The tower and the citadel ruins in the background
My first venture outside of the city limits of Bishkek (airport excluded) was to the historical Burana Tower. I hadn't planned on going here, but it offered a pleasant diversion to another day of walking in the cold from cafe to cafe. I hopped in a minivan bound for the city of Tokmak, about 65 kilometers east of Bishkek on the main highway. From there I quickly discovered that there was no other transportation to the tower site, so I agreed to an expensive journey with the same driver, Nuri, for an excursion to the site and back, waiting time included.
About seven kilometers from a turn-off about three kilometers south of town, we drove through the village of Burana, no more than a cluster of houses, a school and a cemetery with unusual mausolea sprouting around the grounds.
Atop the tower, with a view to the north
About a kilometer further we came to a T-junction where a gate proclaimed the entrance to the Burana historical complex. Besides the tower, there was a museum, two foundations of former mausolea, a mound that must have been the old city walls, and a small "garden" filled with unusual carved rocks. The main feature--the tower--was actually a reconstructed version of the original 11th century tower. The ancient city was called Balasagun and was the Sogdian capital of Karakhan, but only excavated about 40 years ago.
The steep, dark climb to the top of the tower revealed pristine views of the snowcapped mountains on either side of the valley as well as tidy farmland and the nearby village. Nuri followed along as well, climbing the tower with me and visiting the museum and the rocks.
Detail of rock carving or "balbal"
He was more agitated that he forgot his cigarettes than with having to trudge through the mud. The museum was small, but contained several artifacts found in the area, including some petroglyphs. The were about 100 meters behind the museum, adjacent to one of the remainig citadel wall ruins. The various and sundry rock carvings, called balbals
, were arranged intermittantly and according to the type of carving. The first group featured carvings of men and women, most of them resembling slender Santa Clauses. Other rocks featured Buddhist and Arabic inscriptions and others had animals. Along the side path were large millstones, water troughs and other round implements carved from stone. The scene was Kyrgyzstan's version of Easter Island.
The balbal "garden" at Burana
We probably stayed about an hour before heading back to town. Nuri was eager to take me back to Bishkek as well, but I wanted to have lunch and explore Tokmak a little so he was kind enough to drive me into town and drop me off at a cafe across from the government building. I promised I would ride back with him if he was at the taxi stand when I left, and I waved goodbye and headed into have a cheap, filling lunch of borsch and crab salad (imitation of course). I strolled through a park and past a golden statue of Lenin, at the base of which were teenagers posing for pictures they were taking of each other when I interrupted. The weather was very mild, probably about 48 degrees, and sunny. A large airplane dominated the roundabout at the entrance to the downtown, next to a park with a large ferris wheel.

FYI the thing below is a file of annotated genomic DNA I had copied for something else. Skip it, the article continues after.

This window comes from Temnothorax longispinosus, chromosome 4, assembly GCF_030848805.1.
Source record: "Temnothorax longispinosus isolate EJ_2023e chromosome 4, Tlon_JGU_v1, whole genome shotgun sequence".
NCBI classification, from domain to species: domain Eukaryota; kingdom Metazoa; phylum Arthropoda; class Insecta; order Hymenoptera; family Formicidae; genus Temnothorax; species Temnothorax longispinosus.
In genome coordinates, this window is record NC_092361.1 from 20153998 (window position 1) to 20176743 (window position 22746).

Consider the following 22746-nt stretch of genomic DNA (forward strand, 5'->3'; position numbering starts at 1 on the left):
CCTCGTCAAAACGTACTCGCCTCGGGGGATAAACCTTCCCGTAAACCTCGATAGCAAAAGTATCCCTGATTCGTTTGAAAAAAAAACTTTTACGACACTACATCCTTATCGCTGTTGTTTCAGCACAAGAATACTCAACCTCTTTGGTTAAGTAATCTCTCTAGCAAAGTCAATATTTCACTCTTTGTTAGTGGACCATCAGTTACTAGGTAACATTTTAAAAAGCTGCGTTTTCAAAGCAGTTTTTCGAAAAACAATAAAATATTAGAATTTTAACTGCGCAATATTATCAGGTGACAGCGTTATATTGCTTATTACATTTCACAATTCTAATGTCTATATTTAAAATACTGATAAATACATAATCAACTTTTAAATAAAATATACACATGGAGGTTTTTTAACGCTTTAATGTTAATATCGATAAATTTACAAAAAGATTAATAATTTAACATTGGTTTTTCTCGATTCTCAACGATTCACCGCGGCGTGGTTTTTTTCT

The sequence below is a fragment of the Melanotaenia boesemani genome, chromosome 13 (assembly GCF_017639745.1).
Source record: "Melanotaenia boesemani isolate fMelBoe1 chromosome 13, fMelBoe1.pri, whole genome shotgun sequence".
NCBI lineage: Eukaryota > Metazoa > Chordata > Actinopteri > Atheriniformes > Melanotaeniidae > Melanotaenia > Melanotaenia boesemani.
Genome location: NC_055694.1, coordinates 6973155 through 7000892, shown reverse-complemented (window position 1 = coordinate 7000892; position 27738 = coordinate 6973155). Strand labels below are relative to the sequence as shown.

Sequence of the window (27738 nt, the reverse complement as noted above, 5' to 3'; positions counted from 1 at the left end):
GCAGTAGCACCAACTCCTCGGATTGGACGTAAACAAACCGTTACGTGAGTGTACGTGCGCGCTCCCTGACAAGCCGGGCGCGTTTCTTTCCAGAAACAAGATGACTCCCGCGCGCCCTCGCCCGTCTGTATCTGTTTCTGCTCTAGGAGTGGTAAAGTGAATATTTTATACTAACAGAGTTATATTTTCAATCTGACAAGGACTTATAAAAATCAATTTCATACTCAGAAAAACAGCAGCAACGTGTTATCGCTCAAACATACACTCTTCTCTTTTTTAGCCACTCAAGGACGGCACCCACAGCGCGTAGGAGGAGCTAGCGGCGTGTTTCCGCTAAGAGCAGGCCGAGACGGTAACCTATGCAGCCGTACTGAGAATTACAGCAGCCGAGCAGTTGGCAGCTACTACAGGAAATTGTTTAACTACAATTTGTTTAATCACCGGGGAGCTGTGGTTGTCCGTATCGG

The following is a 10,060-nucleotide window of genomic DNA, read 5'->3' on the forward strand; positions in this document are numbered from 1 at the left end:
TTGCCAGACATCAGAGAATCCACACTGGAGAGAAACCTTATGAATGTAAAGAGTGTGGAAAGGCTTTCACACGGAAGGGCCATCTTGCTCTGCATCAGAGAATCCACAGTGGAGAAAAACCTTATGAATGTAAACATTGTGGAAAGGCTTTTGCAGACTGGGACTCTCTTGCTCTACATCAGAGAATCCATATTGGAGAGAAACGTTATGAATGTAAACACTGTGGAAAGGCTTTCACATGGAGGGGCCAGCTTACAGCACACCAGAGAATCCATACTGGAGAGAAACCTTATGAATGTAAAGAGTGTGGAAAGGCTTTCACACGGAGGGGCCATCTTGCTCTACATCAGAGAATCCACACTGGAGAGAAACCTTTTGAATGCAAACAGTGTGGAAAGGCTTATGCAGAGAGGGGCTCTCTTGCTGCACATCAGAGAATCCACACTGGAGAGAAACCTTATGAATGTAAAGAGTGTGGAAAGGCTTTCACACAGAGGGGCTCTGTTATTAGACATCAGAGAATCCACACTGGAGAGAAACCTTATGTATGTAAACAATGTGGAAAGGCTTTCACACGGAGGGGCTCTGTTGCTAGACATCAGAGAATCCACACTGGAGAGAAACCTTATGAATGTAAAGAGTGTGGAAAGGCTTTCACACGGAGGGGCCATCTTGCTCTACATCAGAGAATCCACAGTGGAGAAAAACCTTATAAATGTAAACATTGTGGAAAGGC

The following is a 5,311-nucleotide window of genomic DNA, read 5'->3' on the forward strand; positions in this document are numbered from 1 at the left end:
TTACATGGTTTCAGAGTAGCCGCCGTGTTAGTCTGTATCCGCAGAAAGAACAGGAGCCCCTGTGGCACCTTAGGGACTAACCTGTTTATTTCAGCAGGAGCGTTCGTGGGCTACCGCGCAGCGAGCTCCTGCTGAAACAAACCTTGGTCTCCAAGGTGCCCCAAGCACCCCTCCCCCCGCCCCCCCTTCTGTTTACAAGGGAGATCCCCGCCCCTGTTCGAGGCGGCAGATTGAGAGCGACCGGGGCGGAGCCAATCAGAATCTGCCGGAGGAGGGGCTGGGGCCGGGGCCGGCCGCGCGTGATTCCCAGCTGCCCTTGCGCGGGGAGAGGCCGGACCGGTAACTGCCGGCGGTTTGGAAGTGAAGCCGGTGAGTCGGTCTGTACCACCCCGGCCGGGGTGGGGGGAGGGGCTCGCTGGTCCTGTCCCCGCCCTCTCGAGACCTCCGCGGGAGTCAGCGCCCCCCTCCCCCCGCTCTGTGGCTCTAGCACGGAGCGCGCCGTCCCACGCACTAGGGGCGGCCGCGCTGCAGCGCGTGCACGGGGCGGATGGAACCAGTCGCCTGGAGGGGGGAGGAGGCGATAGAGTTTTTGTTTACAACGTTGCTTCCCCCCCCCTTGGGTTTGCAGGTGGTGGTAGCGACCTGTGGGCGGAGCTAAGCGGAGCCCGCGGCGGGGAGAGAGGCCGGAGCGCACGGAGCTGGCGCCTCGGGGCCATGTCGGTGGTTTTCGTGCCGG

The gilded Lenin
I also spotted a TOEFL English learning center with an American flag pasted on the front door. I stopped by and was greeted warmly by Natalia, who was very surprised to see an American wandering the streets of her town. The director of the center came by and together the three of us took a tour of the center, which was impressive considering the size of the town. I headed back to the main entrance to town with another roundabout and a few propagandist billboards, but I didn't see Nuri so I caught a taxi with another guy back to Bishkek.
The evening flew by and after picking up my clean laundry and saying goodbye to Alexandra and her roommates, I went across the street to meet Dustin. We served in the Peace Corps together on opposite sides of the country.
Ready for takeoff
He now works at the US embassy, a fact that I must have known at one point but forgot when I got to town. Having lived in Central Asia and the Caucasus pretty much since we finished our service, he had mastered the art of Central Asian driving. We went back to his nice apartment near the train station, where I met their dog Bubba and dropped my stuff in the guest room. The apartment was probably the nicest I've ever seen anywhere and very tastefully decorated with beautiful carpets and souvenirs mostly from the region. I learned that his wife, Cori, was back in Atlanta and he was to join her soon as they were expecting their first child.
For dinner we went to a Lebanese restaurant in a western part of town not mentioned in my guidebook. We shared a mezza platter of all sorts of Middle Eastern foods like hummus, falafel, tabouleh, meat-filled pastries and a thick yogurt paste, along with mugs of beer.
A little behind in Tokmok
It was good to catch up on each other's goings on as well as other people we knew. When we got back to the apartment, he offered the use of his washer and dryer as well. We did have a moment trying to figure out the German-language washing machine that was quite different from the machines I was used to, but the next morning I had perfectly washed clothes and was even able to put on hot-from-the-dryer pants! Dustin really was generous to me, offering for me a warm comfortable place to stay, picking up the tab at dinner, laundry, a hot shower and even dropping me off at the bus station in the morning to name a few. Thanks ever so much, Dustin, and I hope someday I can repay the favor.